Tuesday 12 June 2012

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“Opinion” published in The Cambodia Daily - Monday, June 11, 2012



By Mu Sochua

More sophisticated election manipulation techniques meant the ruling
Cambodian People’s Party (CPP) could afford to reduce the level of
political violence, while ensuring victory before voting day even
arrived. These techniques, used on an unprecedented scale in June 3
commune elections, are disenfranchisement, to reduce votes for the
opposition, and impersonation, to inflate votes for the ruling party.
The tools used are non-existent ghost voters and fraudulent voter
identification documents. The elections were even more unreal as voter
turnout dropped from more than 80% previously to a historic low of

Yet, the CPP was unable to prevent a shift in the balance of power in
favor of the democratic opposition represented by the Sam Rainsy Party
(SRP) and the Human Rights Party (HRP). This resulted from the
collapse of CPP’s two docile “royalist” allies: Funcinpec (FUN) and
the Norodom Ranariddh Party (NRP).

Compared with results from previous local elections in 2007, the CPP
and its two allies lost 295 commune councilor positions to the two
democratic opposition parties. The latter now control at least 125
communes compared with 28 in 2007. This is based on the composition of
commune councils where the combined opposition controls a majority of
votes, regardless of the political affiliation of the commune chief.

With 3.64 million votes, the CPP increased its share of the popular
vote from 58.1 percent at the last national assembly elections in
2008, to 62 percent. This resulted mainly from voter impersonation on
an unprecedented scale. In the absence of impersonation, ballot
tampering, intimidation and vote buying, the CPP would have hit a
ceiling at about 2.5 million votes, or 40 percent, similar to what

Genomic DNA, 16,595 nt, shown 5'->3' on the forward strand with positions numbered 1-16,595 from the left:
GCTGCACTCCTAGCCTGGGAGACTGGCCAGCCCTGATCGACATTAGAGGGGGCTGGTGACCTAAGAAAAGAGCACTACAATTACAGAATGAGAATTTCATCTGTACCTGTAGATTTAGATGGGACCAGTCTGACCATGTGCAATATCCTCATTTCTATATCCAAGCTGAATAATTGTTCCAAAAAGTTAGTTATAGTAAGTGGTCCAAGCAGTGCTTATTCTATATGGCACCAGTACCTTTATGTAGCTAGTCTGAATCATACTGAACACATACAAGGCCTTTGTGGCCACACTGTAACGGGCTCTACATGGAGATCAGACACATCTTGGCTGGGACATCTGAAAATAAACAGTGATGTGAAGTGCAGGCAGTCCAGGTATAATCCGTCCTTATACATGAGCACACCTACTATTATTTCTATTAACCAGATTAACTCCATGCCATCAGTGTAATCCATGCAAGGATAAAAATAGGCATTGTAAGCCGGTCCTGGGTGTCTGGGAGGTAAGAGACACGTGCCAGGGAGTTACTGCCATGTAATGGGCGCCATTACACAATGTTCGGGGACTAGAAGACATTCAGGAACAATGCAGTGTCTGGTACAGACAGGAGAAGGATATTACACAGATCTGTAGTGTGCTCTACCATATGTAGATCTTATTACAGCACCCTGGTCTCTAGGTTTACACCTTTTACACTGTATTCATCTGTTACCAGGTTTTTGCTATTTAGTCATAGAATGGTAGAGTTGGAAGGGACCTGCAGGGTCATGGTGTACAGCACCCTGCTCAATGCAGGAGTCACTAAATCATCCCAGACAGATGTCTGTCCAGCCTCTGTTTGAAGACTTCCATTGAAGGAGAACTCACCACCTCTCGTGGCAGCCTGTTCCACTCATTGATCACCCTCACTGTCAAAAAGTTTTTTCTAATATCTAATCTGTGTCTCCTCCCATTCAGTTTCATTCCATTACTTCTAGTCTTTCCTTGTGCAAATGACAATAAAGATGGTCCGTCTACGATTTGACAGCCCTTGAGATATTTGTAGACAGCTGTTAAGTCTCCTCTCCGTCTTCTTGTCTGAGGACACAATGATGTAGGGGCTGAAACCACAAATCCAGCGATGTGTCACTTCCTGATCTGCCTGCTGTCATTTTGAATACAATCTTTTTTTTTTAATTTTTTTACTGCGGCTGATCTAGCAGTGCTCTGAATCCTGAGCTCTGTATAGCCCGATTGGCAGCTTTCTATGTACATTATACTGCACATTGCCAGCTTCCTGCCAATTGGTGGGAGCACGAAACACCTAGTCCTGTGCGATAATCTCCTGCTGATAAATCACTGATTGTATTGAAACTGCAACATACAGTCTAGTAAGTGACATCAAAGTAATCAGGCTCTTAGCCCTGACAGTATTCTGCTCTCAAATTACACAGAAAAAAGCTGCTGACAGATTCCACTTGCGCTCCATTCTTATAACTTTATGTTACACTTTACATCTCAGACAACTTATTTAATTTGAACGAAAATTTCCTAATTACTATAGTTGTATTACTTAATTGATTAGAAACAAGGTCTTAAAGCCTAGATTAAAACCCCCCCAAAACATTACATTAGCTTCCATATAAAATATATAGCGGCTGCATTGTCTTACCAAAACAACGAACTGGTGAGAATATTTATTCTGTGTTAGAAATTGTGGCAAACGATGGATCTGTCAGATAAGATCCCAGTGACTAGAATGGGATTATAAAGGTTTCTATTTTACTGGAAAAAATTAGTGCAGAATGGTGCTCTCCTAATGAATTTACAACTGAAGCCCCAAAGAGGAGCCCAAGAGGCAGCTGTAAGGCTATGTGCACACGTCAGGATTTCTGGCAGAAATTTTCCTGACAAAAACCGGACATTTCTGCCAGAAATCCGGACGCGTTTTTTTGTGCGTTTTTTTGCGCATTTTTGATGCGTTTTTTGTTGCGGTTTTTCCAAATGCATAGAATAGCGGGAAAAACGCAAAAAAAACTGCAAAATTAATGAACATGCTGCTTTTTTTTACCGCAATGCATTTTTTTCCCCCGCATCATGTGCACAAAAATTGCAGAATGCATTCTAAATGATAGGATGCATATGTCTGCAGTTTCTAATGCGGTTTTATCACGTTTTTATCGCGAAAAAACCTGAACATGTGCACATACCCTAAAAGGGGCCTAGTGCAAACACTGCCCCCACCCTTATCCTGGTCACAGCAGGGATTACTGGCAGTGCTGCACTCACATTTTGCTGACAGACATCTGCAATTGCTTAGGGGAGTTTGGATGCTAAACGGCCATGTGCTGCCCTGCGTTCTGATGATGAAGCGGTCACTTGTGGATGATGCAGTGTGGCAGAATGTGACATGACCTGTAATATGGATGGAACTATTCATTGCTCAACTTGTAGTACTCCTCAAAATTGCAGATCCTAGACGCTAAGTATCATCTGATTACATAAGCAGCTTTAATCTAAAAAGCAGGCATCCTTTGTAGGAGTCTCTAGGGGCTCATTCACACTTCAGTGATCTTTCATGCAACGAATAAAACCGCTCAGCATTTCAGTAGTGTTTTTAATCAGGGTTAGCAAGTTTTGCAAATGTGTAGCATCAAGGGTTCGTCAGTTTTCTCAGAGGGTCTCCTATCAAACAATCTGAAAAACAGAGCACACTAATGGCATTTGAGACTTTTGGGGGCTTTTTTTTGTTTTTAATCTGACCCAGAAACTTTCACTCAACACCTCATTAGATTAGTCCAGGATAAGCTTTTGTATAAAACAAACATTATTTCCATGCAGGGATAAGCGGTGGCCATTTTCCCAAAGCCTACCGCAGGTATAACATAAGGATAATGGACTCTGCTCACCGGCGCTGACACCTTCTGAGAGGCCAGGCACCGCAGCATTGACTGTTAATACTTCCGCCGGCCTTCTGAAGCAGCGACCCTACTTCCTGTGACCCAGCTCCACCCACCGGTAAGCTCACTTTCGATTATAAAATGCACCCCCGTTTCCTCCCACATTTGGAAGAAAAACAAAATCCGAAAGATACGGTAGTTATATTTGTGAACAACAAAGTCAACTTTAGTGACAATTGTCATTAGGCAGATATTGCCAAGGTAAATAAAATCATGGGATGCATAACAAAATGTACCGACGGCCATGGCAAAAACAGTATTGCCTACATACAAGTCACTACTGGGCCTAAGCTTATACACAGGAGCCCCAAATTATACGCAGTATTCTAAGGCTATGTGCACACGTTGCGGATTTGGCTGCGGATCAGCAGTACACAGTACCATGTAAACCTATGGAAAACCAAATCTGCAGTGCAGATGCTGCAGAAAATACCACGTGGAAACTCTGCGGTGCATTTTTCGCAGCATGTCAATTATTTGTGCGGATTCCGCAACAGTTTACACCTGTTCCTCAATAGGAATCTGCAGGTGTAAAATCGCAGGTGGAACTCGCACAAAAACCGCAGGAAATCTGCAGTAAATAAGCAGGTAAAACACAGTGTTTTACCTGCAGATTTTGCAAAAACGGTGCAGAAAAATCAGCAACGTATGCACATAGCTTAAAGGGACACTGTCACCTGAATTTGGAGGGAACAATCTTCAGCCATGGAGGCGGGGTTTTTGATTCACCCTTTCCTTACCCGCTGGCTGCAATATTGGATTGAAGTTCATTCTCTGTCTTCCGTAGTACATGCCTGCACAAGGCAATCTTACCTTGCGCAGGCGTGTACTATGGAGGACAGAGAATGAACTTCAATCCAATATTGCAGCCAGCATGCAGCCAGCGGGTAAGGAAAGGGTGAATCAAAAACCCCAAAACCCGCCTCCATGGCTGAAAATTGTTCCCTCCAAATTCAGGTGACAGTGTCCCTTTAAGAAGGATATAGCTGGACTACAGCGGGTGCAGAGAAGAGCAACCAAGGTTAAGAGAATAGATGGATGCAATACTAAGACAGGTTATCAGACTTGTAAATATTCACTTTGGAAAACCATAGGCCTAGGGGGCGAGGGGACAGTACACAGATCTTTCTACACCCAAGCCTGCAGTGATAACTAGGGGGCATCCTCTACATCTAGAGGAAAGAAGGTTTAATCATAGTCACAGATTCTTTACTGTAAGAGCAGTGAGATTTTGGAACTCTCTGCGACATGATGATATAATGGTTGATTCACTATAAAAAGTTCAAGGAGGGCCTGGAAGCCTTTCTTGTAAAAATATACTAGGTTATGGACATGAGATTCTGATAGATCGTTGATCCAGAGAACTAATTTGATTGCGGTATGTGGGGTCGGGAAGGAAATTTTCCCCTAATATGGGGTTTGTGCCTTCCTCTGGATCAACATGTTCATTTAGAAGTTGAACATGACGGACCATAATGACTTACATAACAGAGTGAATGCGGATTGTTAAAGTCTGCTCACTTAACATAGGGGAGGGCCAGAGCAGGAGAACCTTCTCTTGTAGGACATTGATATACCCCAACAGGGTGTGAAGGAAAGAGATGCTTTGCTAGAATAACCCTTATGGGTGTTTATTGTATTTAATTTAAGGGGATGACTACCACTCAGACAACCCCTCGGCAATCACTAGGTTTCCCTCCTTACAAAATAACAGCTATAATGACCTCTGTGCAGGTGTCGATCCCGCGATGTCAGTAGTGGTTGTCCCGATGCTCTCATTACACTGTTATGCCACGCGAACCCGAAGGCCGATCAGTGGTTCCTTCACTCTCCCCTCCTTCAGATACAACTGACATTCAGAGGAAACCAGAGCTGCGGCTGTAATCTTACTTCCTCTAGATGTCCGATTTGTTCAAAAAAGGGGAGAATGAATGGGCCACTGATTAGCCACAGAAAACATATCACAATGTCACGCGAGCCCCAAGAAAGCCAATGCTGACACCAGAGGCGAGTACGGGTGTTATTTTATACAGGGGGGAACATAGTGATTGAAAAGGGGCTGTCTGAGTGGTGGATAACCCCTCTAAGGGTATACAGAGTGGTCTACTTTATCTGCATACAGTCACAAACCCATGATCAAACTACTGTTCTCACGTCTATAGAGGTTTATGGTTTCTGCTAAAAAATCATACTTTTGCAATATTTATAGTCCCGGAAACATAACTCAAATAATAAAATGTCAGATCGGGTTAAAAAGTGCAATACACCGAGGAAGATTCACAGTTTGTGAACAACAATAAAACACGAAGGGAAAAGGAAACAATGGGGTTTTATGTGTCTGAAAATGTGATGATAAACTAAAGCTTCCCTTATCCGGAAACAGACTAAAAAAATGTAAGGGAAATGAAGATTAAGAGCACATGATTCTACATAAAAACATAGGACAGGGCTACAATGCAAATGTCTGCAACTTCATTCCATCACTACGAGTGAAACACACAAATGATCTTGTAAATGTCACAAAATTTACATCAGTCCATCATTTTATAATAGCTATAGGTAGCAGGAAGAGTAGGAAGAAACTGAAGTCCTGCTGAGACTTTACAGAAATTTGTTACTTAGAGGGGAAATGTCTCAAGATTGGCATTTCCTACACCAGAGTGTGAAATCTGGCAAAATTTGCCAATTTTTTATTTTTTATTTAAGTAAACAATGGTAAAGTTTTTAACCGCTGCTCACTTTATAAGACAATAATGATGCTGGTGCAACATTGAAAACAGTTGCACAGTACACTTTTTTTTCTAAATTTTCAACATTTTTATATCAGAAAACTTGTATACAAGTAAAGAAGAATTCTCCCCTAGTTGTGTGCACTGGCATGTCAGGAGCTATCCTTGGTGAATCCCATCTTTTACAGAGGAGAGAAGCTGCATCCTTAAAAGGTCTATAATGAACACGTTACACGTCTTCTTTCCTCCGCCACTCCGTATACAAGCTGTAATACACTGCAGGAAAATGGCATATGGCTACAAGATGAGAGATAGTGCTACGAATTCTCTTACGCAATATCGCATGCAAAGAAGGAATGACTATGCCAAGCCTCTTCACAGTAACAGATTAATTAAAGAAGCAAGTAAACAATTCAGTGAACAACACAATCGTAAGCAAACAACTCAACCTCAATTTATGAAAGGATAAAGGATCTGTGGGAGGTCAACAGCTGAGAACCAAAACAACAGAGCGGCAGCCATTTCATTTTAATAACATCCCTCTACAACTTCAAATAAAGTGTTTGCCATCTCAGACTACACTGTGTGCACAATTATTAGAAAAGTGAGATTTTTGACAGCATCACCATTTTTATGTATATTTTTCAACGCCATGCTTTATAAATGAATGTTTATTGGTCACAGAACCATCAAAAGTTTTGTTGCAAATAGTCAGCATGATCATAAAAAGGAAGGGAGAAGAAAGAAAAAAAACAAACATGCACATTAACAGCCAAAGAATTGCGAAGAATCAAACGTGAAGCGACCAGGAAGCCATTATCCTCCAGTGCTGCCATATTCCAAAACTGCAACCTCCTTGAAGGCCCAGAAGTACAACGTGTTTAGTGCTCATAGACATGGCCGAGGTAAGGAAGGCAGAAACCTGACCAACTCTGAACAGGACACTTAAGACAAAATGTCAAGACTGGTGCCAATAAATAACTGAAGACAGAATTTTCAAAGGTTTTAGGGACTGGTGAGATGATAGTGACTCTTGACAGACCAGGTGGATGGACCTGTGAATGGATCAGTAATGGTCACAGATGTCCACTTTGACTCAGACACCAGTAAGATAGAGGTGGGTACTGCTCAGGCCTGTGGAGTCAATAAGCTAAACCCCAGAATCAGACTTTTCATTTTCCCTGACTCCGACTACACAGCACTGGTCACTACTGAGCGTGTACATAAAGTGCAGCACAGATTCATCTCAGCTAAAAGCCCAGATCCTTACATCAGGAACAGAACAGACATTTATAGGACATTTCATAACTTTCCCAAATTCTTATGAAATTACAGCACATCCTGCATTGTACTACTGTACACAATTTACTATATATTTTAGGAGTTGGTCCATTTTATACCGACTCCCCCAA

they obtained at the U.N.-organized national assembly elections in

The SRP, with 1.22 million votes, saw a marginal decrease in its share
from 21.9 percent to 20.8 percent. The performance was resilient given
the absence of founding president Sam Rainsy, who has been in unjust,
forced exile for nearly three years. Furthermore, SRP voters have
borne the brunt of the disenfranchisement campaign affecting 1.5
million legitimate voters, according to independent observers.

With 574,000 votes, the HRP significantly increased its share from 6.6
percent to 9.8 percent, from a relatively low base. It performed
particularly well in some provinces around Phnom Penh.

The CPP allies, FUN and the NRP, scored 396,000 votes, a sharp drop
from 10.7 percent to 6.7 percent.

Counting the fraudulent votes with the real ones, the government
bloc’s share of the popular vote was roughly stable at 68.7 percent.
The SRP and HRP democratic opposition increased its share from 28.5
percent to 30.6 percent. But without the disenfranchisement and
impersonation decried by all independent observers, the democratic
opposition would probably have won more than 50 percent of the popular

This goal will be achieved at the next national elections scheduled
for July 28, 2013, provided the CPP-controlled National Election
Committee is reformed in line with recommendations from independent
national and international election observers.

Mu Sochua is a Sam Rainsy Party lawmaker

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